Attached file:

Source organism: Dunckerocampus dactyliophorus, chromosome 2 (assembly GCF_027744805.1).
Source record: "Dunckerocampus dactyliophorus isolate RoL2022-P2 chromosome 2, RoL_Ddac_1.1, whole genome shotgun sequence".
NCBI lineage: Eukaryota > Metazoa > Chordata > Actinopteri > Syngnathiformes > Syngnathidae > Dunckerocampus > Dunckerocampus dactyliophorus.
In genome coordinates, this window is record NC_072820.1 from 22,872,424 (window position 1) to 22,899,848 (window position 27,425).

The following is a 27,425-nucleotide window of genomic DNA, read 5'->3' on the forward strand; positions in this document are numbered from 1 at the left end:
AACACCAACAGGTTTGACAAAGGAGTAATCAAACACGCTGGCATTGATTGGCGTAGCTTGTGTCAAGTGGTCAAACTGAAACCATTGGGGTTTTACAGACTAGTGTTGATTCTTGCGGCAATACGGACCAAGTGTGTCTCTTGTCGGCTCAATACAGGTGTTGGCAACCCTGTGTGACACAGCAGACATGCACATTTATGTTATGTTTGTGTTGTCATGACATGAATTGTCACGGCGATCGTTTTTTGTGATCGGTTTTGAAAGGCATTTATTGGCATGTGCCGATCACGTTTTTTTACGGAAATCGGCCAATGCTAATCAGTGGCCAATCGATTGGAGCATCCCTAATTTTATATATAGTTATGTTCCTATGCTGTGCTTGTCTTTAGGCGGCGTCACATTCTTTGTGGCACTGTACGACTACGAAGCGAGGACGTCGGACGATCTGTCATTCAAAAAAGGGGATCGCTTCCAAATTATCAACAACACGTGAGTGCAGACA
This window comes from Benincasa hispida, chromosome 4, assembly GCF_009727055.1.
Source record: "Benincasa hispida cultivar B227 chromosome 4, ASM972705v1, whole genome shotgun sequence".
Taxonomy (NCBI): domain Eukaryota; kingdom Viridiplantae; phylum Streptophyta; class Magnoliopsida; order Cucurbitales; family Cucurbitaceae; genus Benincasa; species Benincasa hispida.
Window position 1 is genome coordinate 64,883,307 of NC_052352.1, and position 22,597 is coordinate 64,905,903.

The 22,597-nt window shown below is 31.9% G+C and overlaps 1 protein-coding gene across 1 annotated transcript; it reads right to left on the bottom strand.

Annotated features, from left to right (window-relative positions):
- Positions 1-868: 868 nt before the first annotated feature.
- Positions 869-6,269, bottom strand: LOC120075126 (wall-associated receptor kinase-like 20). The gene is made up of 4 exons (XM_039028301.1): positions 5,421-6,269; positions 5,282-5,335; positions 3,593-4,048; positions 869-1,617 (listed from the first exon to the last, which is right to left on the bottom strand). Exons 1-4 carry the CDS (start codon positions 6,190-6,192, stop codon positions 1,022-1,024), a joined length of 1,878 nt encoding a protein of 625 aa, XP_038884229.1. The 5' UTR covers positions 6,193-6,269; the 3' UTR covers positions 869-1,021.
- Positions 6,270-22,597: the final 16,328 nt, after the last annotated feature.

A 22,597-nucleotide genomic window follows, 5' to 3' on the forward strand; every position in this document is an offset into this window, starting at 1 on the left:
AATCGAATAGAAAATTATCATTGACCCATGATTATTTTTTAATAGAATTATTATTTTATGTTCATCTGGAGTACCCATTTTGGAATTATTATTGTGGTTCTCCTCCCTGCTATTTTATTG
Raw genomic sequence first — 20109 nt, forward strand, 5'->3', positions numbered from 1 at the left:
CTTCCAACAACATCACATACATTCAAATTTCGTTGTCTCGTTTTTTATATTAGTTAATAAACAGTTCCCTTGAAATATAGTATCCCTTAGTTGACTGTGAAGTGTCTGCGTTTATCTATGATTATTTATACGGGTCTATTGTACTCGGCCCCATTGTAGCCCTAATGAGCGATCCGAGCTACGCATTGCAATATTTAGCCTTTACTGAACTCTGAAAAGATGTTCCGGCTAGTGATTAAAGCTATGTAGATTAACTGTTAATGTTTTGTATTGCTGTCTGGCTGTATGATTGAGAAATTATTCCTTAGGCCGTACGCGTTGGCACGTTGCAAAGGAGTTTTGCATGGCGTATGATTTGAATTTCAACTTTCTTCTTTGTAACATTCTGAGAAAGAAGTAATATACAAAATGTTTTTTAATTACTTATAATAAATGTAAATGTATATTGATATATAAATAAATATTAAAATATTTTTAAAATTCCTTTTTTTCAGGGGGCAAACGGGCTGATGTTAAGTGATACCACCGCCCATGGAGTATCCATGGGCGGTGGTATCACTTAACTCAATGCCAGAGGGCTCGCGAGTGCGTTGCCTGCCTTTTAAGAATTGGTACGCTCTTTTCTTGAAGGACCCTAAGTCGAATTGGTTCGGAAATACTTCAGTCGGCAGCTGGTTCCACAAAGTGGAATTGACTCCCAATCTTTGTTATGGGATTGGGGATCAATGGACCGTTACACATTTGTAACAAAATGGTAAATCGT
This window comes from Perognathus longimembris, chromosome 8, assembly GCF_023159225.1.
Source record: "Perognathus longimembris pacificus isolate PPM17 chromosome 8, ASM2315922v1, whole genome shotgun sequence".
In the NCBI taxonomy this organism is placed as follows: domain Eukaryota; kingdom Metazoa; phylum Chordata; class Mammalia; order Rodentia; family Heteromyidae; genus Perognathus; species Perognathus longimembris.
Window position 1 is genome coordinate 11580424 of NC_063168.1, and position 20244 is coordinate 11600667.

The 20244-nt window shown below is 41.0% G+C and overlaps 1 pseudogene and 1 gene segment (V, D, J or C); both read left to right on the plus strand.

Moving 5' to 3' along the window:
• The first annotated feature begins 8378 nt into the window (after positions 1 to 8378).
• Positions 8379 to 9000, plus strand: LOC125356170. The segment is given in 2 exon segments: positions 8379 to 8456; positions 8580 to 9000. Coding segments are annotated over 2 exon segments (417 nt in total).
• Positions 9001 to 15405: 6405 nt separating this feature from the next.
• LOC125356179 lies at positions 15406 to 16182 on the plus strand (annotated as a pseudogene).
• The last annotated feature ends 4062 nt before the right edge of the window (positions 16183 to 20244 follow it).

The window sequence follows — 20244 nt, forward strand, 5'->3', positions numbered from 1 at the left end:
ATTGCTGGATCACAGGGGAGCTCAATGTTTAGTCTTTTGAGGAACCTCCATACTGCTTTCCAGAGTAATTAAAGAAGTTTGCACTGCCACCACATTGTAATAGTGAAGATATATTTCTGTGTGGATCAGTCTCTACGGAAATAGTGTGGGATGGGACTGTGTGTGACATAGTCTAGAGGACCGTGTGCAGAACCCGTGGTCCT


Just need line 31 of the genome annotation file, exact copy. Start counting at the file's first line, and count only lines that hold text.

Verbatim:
The window sequence follows — 20244 nt, forward strand, 5'->3', positions numbered from 1 at the left end: